Forged fine silver organism by Junko Mori and  two crystal “silver mist” ceramics by Kondo Takahiro rest upon an ivory and marquetry inlaid table (approximately 1790) and are accompanied by a Valdavian sculpture (1580 BC) and a Farnes Harakles sculpture (1st-2nd century AD).  A “Celestial Realm” photograph by Wang Wusheng hangs in the background.

We asked him: What do you collect and how do you combine Asian works of art into your interiors?

“The exquisite nature of simplicity is the inherent characteristic that prevails upon my collection.   With this aesthetic in mind, I have made the discovery that differing cultures and artwork combine seamlessly.  Our global connections are invaluable in finding these uniting features.”

“My collections incorporate contemporary Asian works of art with Roman, Greek and Valdavian sculptures.  I also rely heavily on other collectors (for example, Adrian Sassoon, Joan Mirviss and Erik Thomsen) for their inspirations, perceptions and vast knowledge.”

See more photos of Ronald Bricke's work below:

In the background, placed upon the window ledge is a tall fluted vessel  (stoneware – sand glaze) with pinched waist and incised surface patterning by Sakiyama Takayuki (b. 1958).  A Japanese bronze bird, a black lacquer scroll box and a forged fine silver organism by Junko Mori have been placed upon the coffee tables.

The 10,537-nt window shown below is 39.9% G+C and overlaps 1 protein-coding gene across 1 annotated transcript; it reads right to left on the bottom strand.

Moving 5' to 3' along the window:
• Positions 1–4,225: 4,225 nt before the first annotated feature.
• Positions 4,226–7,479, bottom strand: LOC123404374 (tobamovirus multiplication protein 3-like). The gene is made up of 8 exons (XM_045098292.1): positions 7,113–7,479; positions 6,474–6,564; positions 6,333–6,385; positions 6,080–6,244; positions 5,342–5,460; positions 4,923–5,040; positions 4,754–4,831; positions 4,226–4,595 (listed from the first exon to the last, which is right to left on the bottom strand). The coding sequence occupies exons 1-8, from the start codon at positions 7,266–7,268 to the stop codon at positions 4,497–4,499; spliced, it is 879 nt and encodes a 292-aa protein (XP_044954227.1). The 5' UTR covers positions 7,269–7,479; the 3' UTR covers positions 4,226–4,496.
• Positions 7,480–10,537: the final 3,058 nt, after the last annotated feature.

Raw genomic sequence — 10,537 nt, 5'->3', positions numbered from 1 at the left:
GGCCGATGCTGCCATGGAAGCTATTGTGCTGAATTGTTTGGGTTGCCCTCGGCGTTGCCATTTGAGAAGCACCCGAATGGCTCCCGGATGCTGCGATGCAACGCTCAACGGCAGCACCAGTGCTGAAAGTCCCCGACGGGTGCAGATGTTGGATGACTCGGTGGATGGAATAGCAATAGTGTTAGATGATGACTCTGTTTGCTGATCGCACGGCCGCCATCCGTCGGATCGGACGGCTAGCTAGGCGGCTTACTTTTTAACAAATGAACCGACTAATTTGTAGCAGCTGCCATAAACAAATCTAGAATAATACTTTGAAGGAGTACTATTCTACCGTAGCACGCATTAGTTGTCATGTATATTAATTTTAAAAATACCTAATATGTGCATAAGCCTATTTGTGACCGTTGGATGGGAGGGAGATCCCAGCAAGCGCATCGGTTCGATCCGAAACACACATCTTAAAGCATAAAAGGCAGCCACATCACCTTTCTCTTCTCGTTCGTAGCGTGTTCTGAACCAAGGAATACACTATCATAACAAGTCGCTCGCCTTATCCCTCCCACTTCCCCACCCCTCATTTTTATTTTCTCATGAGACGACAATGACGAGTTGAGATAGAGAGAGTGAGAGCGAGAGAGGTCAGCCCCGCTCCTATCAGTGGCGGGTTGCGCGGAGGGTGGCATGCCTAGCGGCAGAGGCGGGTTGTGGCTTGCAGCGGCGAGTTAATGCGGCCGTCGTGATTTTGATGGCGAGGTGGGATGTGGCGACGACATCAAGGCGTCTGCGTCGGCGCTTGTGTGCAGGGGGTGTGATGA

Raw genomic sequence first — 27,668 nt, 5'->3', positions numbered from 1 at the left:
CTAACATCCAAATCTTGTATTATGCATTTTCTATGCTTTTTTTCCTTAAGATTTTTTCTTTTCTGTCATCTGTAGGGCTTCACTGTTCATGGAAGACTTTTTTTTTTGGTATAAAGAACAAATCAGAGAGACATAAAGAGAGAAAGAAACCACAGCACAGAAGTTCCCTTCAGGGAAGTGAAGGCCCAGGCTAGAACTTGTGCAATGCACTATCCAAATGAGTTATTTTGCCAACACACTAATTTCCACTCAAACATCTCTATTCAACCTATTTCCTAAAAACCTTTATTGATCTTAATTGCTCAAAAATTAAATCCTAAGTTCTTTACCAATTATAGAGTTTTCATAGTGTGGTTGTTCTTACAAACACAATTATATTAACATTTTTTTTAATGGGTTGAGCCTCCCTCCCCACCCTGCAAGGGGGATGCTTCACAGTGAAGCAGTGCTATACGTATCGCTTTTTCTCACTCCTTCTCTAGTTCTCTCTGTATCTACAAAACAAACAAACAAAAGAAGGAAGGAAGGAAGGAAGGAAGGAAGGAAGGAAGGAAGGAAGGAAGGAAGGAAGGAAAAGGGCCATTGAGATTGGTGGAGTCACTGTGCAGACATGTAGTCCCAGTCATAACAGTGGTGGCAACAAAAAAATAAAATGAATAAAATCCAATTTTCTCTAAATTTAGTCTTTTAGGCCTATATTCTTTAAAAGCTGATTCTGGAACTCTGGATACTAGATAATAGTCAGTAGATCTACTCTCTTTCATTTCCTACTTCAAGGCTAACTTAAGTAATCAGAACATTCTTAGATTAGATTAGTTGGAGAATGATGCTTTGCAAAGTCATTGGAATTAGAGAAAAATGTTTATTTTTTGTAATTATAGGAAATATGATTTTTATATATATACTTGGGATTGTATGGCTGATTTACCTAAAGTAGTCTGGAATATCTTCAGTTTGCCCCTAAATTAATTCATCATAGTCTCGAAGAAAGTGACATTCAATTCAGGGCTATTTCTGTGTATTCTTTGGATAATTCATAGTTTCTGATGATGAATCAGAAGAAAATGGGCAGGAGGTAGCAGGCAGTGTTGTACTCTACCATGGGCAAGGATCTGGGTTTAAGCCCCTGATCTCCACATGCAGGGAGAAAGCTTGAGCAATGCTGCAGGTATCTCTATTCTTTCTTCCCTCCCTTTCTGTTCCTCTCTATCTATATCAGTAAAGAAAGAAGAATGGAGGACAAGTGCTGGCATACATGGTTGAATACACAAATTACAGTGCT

Two pieces of stoneware with colored clay inlays by Kishi Eiko (Japanese, b. 1948) reside behind a white ceramic Japanese bowl in the shape of a flower by Ito Hidehito (b. 1971).   A porcelain with blue underglaze and a four-legged rectangular vessel with green glass cover and “silver mist” both by Kondo Takahiro (b. 1958) are placed in front of a brass urn by Gustave Serrurier-Bovy.  All items are placed upon a cipollino marble, custom “outrigger” table.

Frank Lloyd Wright House: A six panel Japanese screen of “Matsushima” (Pine Island) with finishing nets beneath Mount Fuji by the Kano School, circa 1800 provides the backdrop for a Frank Lloyd Wright dining room and is complemented with a Dale Chihuly sculpture in the foreground.